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Ettl v. Land and Loan Co.

New Jersey Supreme Court


Decided: April 13, 1939.

JOSEPH ETTL AND ELLA ETTL, PLAINTIFFS-APPELLANTS,
v.
THE LAND AND LOAN COMPANY, A BODY CORPORATE, DEFENDANT-APPELLEE

On appeal from the District Court.

For the appellants, Hall & Parker (Thomas B. Hall, of counsel).

For the appellee, Doremus & Manson (Thomas P. Doremus, of counsel).

Before Justices Trenchard, Parker and Perskie.

Perskie

The opinion of the court was delivered by

PERSKIE, J. Did the trial judge err, as plaintiffs claim he did, in quashing the summons and striking out the state of demand before trial, upon the ground that the state of demand did not set forth a cause of action against defendant?

The state of demand alleged that plaintiffs own and reside in their home located at the northeastern end of Locust street, in the borough of Highlands, New Jersey; that the premises upon which their home is located, has a frontage on Locust street of thirty-six feet (the rear end of the lot has a width of sixty feet) and has a depth of one hundred feet; that defendant owns the premises on the northwesterly side of plaintiffs' premises and contiguous thereto; that defendant covered its premises with "very fine," "light" and "loose" sand "to the approximate depth of three feet more or less with varying elevations above street level;" that the sand was deposited "unevenly" so that there were in places "hills or dunes of sand" likely to be swept upon adjoining premises by prevailing winds occurring in the neighborhood; that after the sand was thus deposited the winds carried great quantities thereof upon plaintiff's premises; namely, a minimum depth of three inches and a maximum depth of one and one-half feet on the portion of the premises fronting Locust street, a minimum depth of three inches and a maximum of three feet upon the rear portion of the premises; that the sand so deposited carried onto the rear and front of the premises to its entire width from the front and rear house lines; that the defendant "failed to erect a dike or other preventive means or to take other proper means to prevent the sand so deposited from being carried by the winds onto the lands of said plaintiffs;" that by reason of defendant's alleged negligence plaintiffs were obliged to and did expend $414.40 to prevent damage to their premises, to restore the damage done, and to remove the sand which had accumulated upon their premises.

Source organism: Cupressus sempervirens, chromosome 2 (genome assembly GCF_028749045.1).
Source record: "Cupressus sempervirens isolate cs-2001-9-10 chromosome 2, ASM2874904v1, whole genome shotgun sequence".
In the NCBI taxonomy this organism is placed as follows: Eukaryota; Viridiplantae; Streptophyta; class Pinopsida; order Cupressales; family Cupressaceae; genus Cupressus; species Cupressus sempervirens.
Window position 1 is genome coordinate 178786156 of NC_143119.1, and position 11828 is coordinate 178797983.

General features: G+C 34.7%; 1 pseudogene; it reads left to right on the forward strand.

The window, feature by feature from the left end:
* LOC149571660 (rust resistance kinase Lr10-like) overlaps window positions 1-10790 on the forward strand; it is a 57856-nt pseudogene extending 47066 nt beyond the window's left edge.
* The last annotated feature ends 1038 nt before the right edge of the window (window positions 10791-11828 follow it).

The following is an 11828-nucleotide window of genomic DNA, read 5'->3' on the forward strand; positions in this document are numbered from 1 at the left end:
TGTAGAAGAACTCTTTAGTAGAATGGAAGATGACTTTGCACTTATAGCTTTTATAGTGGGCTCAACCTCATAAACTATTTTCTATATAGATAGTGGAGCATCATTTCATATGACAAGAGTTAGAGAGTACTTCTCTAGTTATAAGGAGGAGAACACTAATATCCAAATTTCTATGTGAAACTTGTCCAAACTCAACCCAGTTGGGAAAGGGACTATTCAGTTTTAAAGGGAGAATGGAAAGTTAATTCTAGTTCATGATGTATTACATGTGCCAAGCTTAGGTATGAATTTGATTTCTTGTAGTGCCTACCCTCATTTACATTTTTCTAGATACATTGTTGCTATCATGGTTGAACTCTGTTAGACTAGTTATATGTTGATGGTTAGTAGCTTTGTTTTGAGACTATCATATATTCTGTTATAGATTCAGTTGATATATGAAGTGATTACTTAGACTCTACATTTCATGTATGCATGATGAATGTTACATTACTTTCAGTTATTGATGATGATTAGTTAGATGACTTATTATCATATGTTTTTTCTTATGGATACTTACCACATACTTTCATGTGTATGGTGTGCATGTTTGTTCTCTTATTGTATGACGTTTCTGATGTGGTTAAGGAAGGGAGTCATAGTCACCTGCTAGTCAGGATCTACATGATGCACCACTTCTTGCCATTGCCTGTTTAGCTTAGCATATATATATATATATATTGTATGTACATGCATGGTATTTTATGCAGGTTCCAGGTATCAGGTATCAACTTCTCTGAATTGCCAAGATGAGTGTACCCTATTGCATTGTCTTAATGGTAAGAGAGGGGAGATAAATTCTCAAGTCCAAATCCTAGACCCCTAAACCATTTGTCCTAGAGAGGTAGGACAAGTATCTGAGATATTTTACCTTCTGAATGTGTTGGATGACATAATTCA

Upon defendant's motion, before trial, the judge quashed the summons and struck out the state of demand upon the ground that the state of demand did not set forth or allege a cause of action against defendant. Was this proper?